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YYGS Students - During our class session, we will divide you into teams of two to explore one of the eight topics listed below. Please read the descriptions and if you prefer to work on a specific topic, please send the team number to email@example.com before class on Tuesday.
If you wish to look at any of the topic pages before class you may, but it is not necessary. The Google docs will be available during class for your team work.
Session 3b: July 28, 2020
We welcome you to our class, Music and Power, which will explore the intersection of music and power with examples from five different centuries over the past 650 years. Each of our topics is built around a musical resource from the special collections of the Yale University Library: either a manuscript or piece of printed music; a historic recording; or an oral history interview. These are complemented by historic texts and photographs, as well as contemporary recordings and videos. The Irving S. Gilmore Music Library and the Beinecke Rare Book and Manuscript Library are the collections where these original sources are housed. Were we meeting, would be able to show you some of the originals, but as we are not able to do that, we have focused on materials that have been digitized and placed online. We hope that someday we will have an opportunity to welcome you to the Yale Music Library, where you may arrange to see some of these resources in person.
The Mellon Chansonnier, a beautiful, extravagant manuscript of French songs, was compiled in the Kingdom of Naples for the wedding of Beatrix of Aragon (daughter of the king) and Matthias Corvinus, King of Hungary, in 1476. The songs are by the leading composers of the day, many of whom were from the Duchy of Burgundy (the present-day northern France, Belgium, and the Netherlands).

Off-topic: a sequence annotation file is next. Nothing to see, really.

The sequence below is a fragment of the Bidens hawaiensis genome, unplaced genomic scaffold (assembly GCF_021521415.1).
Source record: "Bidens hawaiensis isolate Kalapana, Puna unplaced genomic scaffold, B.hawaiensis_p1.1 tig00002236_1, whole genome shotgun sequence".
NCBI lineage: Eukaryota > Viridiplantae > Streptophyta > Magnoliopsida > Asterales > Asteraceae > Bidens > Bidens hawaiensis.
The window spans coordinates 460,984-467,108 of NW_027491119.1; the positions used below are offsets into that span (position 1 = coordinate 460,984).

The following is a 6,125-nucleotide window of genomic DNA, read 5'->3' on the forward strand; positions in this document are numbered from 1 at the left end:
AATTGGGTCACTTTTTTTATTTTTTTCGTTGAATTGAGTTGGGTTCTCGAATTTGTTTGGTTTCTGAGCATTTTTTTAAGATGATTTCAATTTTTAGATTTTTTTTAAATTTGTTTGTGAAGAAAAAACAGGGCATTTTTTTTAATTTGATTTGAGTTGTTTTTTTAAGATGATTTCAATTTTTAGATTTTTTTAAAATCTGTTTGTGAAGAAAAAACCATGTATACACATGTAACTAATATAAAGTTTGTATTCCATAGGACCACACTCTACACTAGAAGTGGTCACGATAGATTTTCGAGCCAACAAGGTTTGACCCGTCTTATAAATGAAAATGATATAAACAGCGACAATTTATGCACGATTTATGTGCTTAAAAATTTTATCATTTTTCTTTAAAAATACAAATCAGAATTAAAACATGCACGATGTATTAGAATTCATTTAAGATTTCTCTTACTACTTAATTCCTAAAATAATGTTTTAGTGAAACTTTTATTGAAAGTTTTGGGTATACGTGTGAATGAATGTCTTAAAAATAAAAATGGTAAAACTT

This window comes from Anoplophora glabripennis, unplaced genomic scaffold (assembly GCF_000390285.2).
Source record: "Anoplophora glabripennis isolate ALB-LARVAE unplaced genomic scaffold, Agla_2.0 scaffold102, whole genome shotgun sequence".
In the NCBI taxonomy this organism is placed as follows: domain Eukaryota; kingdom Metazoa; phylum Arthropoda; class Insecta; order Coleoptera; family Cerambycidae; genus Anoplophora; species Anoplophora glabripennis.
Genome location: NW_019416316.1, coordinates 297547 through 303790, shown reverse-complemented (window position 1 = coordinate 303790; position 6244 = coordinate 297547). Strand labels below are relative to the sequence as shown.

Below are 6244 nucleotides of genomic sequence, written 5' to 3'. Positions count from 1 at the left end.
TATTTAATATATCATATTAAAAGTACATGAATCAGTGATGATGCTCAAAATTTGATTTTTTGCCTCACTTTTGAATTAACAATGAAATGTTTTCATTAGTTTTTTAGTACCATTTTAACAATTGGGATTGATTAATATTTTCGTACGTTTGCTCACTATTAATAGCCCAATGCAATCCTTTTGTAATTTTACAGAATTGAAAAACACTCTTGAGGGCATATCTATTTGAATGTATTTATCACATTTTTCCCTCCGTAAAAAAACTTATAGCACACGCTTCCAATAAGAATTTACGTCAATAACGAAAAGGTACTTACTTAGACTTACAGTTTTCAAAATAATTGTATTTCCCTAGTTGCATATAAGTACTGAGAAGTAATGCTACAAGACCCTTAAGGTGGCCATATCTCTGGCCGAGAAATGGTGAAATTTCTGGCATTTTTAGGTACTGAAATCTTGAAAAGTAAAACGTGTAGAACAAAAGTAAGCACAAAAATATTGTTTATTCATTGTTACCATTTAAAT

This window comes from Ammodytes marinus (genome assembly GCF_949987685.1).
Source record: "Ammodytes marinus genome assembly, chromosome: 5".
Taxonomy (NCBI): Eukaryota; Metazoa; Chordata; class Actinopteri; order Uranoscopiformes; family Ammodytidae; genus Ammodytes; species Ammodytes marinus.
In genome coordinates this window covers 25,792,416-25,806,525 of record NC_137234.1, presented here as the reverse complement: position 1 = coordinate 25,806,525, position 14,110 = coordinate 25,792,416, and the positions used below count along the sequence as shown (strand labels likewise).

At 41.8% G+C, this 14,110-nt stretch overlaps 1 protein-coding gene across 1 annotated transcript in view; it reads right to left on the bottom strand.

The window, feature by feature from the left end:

The English composer William Walton originally wrote the majestic march Crown Imperial for the planned coronation of one monarch in 1936, but it was first performed at the coronation of a different monarch in 1937, and he revised it for the coronation of a third monarch in 1953.
During the American presidential election of 1860, a group called the "Wide-Awakes" held torchlight parades and wore military-style uniforms. They supported the candidacy of Abraham Lincoln and opposed the extension of slavery. They produced a pocket-sized book of songs to promote their ideas.
American popular sheet music from 1913-1918 reflects the changing public perspectives on the war. Some of these songs were popular enough to have been recorded, and these early recordings can often be found online.
During the Cold War, the U.S. State Department organized a series of international concert tours by famous jazz musicians, as a way of improving America's image overseas. Benny Goodman and his band made two such tours: to several east Asian countries in 1956-57, and to the Soviet Union in 1962.
Ethel Smyth (1858-1944), the most prominent female British composer of her era, was a major figure in the struggle to gain women the right to vote in the United Kingdom. She went to prison for throwing a rock through the window of a member of the cabinet, and she composed The March of the Women in 1911, the suffragist movement's anthem.
“Lift Every Voice and Sing” was composed by two brothers, James Weldon Johnson (words) and J. Rosamond Johnson (music) in 1900. By 1929 it became known as the “Negro National Anthem.” The song’s relevance continues to the present day.
John Luther Adams (1953- ) returned from environmental activistism to composing music that speaks to the need to protect the environment. Adams composed Become Ocean in 2013, writing “Life on this earth first emerged from the sea. As the polar ice melts and sea level rises, we humans find ourselves facing the prospect that once again we may quite literally become ocean.” The work was awarded the Pulitzer Prize in 2014 and the Grammy Award for Best Contemporary Classical Composition in 2015.